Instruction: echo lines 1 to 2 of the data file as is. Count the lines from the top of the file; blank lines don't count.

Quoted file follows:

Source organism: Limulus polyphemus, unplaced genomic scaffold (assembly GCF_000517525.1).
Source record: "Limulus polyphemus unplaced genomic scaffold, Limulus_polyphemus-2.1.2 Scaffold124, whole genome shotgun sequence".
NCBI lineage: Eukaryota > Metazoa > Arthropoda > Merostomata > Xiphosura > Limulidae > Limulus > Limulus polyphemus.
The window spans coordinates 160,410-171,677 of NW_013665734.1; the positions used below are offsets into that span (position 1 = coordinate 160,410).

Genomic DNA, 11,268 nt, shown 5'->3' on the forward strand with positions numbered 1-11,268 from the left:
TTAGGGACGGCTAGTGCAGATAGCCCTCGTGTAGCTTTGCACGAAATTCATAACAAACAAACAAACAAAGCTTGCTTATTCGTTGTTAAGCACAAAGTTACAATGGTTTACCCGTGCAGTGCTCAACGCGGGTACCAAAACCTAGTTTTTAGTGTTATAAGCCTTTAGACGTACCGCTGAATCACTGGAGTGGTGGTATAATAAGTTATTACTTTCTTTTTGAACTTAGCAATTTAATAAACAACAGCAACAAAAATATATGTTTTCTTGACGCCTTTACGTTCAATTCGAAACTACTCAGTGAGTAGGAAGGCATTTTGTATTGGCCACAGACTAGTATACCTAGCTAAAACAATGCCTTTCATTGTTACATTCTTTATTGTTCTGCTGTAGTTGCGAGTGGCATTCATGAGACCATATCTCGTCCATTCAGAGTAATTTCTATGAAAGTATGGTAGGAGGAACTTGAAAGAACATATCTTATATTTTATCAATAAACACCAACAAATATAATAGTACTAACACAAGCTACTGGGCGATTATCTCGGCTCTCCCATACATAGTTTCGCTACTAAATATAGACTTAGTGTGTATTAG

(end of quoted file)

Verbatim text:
Source organism: Limulus polyphemus, unplaced genomic scaffold (assembly GCF_000517525.1).
Source record: "Limulus polyphemus unplaced genomic scaffold, Limulus_polyphemus-2.1.2 Scaffold124, whole genome shotgun sequence".